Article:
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Hi everyone, I just took possession of a 2017 Chevy Volt LT on Saturday, my husband will get his today we hope. We absolutely fell in love with the car, how it rides and all the technology included. I traded my 2013 Prius and although I was very happy with it, we thought it was a great time to try the EV since it's the way of the future. I'm actually very surprise most cars nowadays aren't EV's.

Is there any advice, tips, or suggestions anyone can offer a newbie to the EV world?

- Greg B.
Fort Lauderdale, FL
2017 Chevy Volt in Kinetic Blue (I've named her EVE)
 

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Plug it in every chance you get. The Volt loves the plug.

Remember range is dependent upon the Three T's - Temperature, Terrain and Technique. As you drive and become familiar with the car and what happens to range under varying conditions you will grasp what I'm talking about and then you can go about find ways to mitigate the hit to your range. Hint some folks in cold weather states actually drive with little to no cabin heat. HVAC cab really chew into your available range.

And remember your AER (the number of miles shown by the battery ICON) is an estimate based on previous driving. That number can increase or decrease with little effort. Don't freak, it's normal.

And then just enjoy the Volt and drive it.
 

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Thank you Tom! Great advice... Living in Florida where is super hot (specially now in the summer) there isn't much I can do but to leave my temperature in auto at 76 degrees, I know it does suck alot of the power... I don't understand the Terrain part yet since all the roads here are flat flat flat... so it should be pretty simple. Now... Technique I can see myself obsessing over, it will be almost fun like a game for me.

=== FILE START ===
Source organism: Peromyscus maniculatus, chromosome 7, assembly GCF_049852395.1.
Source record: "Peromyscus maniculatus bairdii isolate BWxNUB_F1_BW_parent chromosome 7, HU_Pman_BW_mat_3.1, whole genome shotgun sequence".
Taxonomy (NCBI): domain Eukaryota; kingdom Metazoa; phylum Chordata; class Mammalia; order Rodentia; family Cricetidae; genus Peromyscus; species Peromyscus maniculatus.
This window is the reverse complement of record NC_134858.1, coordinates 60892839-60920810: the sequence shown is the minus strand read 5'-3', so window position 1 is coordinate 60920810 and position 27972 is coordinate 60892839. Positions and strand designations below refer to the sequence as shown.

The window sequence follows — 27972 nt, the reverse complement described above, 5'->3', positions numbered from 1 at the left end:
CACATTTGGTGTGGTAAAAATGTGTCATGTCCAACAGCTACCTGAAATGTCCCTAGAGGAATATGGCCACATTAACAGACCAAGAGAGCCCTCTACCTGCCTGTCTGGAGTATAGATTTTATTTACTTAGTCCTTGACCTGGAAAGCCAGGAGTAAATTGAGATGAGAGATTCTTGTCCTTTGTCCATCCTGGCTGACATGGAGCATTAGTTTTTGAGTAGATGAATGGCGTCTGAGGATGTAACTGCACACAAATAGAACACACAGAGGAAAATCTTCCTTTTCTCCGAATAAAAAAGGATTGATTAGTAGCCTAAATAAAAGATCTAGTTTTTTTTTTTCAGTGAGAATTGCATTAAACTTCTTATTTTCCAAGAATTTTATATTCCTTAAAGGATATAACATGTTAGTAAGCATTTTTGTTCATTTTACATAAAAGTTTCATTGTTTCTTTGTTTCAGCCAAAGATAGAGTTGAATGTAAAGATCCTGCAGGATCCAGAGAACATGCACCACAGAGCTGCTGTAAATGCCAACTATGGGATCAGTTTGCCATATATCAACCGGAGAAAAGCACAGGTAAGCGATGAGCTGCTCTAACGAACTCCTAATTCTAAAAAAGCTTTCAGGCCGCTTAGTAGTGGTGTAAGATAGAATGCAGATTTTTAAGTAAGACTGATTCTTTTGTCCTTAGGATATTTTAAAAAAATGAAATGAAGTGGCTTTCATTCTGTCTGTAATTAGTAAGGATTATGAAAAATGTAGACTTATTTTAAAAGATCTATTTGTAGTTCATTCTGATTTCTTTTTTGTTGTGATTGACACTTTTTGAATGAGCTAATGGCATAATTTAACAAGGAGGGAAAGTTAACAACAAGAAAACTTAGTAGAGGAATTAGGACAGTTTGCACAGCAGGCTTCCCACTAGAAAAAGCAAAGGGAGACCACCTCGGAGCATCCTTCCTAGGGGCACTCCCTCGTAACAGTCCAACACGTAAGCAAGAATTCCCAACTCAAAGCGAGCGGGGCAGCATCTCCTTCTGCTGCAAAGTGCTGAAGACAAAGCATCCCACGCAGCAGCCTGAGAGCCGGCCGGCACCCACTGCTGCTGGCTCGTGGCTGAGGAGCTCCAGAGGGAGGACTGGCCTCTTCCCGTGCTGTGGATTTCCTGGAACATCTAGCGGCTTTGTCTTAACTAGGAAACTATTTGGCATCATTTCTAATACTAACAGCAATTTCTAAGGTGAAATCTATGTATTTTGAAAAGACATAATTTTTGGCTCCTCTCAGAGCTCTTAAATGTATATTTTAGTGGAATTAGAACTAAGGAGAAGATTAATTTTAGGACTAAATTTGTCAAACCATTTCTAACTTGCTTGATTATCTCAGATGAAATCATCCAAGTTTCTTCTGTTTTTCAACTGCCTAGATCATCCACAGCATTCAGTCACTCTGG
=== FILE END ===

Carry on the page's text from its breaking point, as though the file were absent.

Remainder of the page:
I have been able to plug at work to a 120 and extension (super slow) but I'm here for 8 hours so it's not a biggie... I don't have a charger at home since my condo association hasn't even considered owners with EVs yet but I'm hoping that will come.
 

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Welcome to the forum.
Where is your husband going to charge his Volt? At work?
Have you talked to the condo association about charging?
Driving 25 miles a day will use about $30 a month in electricity. Some associations have slapped much higher rates on EV charging. Hopefully your association is not one of the bad ones.
 

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Thanks AtomicPowered, he parks in a parking garage at work with some EV stations already in place. We haven't made a formal request to the association yet.

Welcome to the forum.
Where is your husband going to charge his Volt? At work?
Have you talked to the condo association about charging?
Driving 25 miles a day will use about $30 a month in electricity. Some associations have slapped much higher rates on EV charging. Hopefully your association is not one of the bad ones.
 

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HELLO ...Lots of threads on maximizing EV miles the below is a good one IMHO. Temp is not as big a deal down here in FL as up North, but does make a diff. Even if not fully defined.
MPH while driving is a big factor(probally the biggest in FL), next to hard accelerations. Post 26 in the below thread shows a Dynometer test showing somewhere between 20-30MPH being the most efficient for EV miles. Not a recommemded speed on I95, especially by Ft lauderdale. There are other curves showing EV Miles vs speed driven on the road. The dynometer test probally does not consider wind friction. If someone compares the two graphs it may be seen that internal machine friction is also a bigger factor then assumed.

http://gm-volt.com/forum/showthread.php?246218-60-Plus-miles

Thank you Tom! Great advice... Living in Florida where is super hot (specially now in the summer) there isn't much I can do but to leave my temperature in auto at 76 degrees, I know it does suck alot of the power... I don't understand the Terrain part yet since all the roads here are flat flat flat... so it should be pretty simple. Now... Technique I can see myself obsessing over, it will be almost fun like a game for me.
e.
 
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